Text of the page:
These variants are actually unlinked. Plus, it doesn’t matter if the genetic factors are linked, providing you take this into accout when you calculate the odds ratios.

]]>However, one thing I don’t understand is that when calculating the combined odds ratio for the genetic factors you assume that the different risk variants are not correlated. Surely this can’t be correct?

Doesn’t genotype imputation work because the opposite is true? (i.e. variants in the genome are indeed correlated.)

]]>You might explain “over what period of time” and “what are my odds of dying with Alzheimer’s at 80 compared to dying without having ever gotten it?”

Two others points. I know I’ve seen several Navigenics reports and all of them have had an APOE-linked genotype reported. But I don’t subscribe and can’t remember which marker or chip.

Finally, you might explain risk over time. Adrienne Cupples and Lindsay Farrer did a lot of work to assemble some risk curves:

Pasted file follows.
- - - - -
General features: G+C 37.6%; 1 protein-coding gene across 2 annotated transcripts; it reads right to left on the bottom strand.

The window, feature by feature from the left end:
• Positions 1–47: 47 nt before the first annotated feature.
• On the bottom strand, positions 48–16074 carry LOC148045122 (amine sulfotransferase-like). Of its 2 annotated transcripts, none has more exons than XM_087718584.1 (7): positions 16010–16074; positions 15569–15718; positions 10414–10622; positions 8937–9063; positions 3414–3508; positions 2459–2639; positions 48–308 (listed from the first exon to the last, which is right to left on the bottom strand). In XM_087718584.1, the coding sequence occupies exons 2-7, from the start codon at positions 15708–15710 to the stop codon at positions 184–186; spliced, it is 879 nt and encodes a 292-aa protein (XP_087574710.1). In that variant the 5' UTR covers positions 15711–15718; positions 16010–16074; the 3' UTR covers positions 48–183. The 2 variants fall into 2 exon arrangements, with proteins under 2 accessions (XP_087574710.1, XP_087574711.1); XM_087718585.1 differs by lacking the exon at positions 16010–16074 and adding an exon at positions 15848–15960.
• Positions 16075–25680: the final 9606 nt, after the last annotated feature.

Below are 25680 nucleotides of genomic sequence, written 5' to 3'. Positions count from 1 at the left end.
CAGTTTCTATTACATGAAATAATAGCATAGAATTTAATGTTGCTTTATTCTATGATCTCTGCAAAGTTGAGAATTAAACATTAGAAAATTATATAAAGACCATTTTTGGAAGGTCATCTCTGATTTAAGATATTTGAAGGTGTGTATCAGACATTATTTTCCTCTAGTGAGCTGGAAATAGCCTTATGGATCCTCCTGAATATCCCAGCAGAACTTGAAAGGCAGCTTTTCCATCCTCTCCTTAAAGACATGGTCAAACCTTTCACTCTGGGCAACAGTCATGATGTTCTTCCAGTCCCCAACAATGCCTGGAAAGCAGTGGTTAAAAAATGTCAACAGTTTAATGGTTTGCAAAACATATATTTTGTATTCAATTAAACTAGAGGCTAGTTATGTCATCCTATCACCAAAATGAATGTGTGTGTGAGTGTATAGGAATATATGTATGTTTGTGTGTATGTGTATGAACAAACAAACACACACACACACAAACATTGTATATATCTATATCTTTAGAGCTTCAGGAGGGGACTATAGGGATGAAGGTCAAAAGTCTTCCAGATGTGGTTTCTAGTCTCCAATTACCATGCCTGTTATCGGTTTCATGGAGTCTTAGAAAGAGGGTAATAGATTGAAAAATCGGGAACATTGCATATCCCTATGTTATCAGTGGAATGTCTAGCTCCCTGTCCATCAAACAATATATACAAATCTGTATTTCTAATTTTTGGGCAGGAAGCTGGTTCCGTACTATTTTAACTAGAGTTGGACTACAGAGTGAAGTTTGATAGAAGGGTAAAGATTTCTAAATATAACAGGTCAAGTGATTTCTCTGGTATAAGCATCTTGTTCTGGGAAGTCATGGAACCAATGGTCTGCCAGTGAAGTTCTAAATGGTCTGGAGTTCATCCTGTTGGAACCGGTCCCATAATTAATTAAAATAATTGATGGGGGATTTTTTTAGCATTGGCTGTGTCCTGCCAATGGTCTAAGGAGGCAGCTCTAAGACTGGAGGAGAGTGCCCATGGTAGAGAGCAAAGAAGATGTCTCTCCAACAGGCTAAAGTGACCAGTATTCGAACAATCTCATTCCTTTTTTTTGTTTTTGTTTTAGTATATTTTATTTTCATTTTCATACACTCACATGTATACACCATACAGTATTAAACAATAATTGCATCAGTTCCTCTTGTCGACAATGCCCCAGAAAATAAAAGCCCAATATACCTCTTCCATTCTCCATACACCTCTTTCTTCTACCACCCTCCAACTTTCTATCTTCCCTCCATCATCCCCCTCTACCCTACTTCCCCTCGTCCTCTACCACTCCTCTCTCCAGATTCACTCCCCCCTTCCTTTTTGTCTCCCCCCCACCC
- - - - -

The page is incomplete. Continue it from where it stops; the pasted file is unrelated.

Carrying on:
http://journals.lww.com/geneticsinmedicine/Abstract/2004/07000/Estimating_risk_curves_for_first_degree_relatives.4.aspx (Genetics in Medicine 2004)

You might explain “over what period of time” and “what are my odds of dying with Alzheimer’s at 80 compared to dying without having ever gotten it?”

]]>As a quick example, suppose you had a high risk factor with a frequency of 25% and an odds ratio of 2 between high and low risk. You mean risk is 0.75*1 + 0.25*2 = 1.25. So the low-risk factor has an odds ratio of 1/1.25 = 0.8, and the high-risk factor has 2/1.25 = 1.6.

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